All of these supply strains were taking place while the dramatic rise of US housing starts continued. One of the only demand streams unstrained by the market, lumber became a kind of bottle-neck effect to inflated market activity. At the end of April, the National Association of Homebuilders announced that rising lumber costs added roughly $36,000 to the cost of a median-size home in the US.
The Lumber Roll Over
While it wouldn’t account for all of the price movement, home repairs and remodels account from anywhere between 35% and 40% of general lumber demand. Single family home construction, by comparison, accounts for about 35%. When homeowners were kept inside during COVID-19, with more time on their hands than they could recall in recent memory, home projects surged in popularity. But the soon sky-high lumber prices undermined their enthusiasm, leading to a breakdown of bigger ticket projects like a deck or a kitchen remodel. Again, the reduction in at-home projects was one part of a larger force that brought lumber futures finally downward.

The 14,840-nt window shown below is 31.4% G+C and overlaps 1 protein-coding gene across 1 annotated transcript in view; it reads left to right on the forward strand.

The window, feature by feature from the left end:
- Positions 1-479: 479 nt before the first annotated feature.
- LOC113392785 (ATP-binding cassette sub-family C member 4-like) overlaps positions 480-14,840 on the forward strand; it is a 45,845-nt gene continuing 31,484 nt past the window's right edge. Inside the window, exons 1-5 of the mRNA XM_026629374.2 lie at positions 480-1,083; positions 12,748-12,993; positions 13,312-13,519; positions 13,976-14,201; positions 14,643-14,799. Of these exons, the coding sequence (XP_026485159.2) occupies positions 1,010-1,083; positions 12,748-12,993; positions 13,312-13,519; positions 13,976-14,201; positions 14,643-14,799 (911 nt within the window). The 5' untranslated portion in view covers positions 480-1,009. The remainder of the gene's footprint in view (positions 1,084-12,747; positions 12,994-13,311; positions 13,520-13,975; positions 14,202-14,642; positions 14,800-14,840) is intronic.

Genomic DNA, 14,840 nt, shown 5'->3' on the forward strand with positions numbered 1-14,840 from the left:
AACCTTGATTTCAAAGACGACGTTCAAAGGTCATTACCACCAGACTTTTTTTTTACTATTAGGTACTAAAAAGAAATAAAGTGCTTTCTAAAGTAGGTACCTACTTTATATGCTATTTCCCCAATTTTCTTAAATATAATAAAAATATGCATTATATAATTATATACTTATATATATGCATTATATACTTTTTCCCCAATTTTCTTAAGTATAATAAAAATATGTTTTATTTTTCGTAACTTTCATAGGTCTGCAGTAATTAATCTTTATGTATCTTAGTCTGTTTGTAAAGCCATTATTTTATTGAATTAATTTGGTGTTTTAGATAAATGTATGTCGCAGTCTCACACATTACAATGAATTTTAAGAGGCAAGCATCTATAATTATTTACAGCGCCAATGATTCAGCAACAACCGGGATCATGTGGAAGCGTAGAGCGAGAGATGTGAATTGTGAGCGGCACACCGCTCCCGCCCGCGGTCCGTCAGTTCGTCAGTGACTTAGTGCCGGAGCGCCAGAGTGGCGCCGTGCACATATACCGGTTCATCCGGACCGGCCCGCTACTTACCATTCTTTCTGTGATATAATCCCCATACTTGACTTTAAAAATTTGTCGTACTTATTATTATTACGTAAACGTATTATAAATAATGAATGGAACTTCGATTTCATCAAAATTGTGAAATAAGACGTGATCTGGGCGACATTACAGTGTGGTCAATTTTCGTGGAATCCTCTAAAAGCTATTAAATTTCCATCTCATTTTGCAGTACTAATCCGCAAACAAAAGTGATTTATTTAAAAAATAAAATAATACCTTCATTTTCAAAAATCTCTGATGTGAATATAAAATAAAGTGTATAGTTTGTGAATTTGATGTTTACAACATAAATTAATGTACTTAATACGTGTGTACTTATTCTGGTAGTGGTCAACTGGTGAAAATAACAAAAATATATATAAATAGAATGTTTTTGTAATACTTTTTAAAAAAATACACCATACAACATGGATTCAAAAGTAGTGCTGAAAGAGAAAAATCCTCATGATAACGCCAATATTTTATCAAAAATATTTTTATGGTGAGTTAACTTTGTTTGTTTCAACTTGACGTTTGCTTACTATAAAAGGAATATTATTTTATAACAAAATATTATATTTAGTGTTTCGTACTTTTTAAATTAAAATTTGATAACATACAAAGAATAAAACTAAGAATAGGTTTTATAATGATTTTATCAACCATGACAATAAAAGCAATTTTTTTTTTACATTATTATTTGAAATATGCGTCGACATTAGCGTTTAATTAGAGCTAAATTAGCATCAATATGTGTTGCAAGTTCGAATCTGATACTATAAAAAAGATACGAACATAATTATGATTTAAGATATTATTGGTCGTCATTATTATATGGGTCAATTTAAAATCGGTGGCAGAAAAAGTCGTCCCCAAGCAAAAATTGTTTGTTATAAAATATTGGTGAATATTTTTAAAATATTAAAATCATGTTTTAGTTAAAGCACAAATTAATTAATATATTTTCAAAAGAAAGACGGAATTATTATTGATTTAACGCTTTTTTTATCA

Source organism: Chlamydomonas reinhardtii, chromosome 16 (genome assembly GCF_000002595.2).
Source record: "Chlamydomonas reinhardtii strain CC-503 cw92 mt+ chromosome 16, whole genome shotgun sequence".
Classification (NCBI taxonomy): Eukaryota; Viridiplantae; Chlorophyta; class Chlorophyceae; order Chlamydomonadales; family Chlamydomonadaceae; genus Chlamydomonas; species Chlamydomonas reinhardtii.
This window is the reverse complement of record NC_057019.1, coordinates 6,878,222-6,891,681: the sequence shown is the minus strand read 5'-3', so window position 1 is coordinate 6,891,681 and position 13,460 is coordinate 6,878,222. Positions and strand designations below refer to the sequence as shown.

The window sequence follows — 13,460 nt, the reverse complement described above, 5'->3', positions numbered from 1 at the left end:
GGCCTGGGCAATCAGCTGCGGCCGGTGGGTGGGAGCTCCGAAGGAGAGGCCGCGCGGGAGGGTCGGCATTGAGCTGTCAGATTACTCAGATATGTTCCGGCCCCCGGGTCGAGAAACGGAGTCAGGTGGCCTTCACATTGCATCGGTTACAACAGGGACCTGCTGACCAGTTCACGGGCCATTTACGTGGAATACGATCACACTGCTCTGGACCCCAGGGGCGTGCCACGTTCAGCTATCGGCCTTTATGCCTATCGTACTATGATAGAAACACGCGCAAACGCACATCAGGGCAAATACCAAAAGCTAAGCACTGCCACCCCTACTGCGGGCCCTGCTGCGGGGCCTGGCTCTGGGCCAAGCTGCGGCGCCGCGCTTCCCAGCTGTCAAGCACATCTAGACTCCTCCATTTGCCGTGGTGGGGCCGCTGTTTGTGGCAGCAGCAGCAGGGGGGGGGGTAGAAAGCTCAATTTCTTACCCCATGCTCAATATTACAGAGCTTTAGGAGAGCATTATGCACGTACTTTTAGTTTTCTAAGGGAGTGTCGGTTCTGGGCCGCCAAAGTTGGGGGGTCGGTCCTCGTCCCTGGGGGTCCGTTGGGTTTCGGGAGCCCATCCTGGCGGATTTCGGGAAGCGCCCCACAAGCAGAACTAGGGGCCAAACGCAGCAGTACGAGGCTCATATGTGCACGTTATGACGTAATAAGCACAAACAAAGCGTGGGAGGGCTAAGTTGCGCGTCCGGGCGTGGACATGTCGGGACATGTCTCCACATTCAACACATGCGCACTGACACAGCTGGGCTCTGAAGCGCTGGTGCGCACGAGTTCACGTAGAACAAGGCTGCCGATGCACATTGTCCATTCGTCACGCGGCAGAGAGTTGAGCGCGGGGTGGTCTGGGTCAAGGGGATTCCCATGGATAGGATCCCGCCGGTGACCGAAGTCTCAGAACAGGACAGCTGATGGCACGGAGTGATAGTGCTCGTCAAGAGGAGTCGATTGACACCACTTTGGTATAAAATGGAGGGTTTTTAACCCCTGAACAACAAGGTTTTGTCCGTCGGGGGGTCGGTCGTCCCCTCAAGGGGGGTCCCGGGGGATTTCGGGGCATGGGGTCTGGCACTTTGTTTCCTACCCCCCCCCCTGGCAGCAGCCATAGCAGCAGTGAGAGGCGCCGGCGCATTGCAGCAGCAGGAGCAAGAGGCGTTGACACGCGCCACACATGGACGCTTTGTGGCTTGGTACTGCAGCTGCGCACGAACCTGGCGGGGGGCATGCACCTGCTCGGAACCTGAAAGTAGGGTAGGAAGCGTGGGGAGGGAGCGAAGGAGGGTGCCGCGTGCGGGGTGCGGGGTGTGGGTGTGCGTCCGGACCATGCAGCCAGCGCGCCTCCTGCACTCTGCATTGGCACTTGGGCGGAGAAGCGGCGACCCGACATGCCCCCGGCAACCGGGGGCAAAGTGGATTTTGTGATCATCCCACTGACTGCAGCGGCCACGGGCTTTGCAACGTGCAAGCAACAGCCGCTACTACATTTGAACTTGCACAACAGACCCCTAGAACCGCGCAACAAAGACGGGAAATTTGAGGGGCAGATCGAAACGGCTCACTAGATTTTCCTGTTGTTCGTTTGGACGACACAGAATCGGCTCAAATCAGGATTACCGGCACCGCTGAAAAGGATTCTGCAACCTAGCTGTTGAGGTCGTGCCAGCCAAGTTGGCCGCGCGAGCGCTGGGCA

A Look Forward
Regarding demand, all signs point to sustained strength in the housing market. There has been no wavering in single family starts and building permits, and single family unit sales continue to fly off the market.
And even during a period of high demand, inventory has remained at or below 20-year market lows.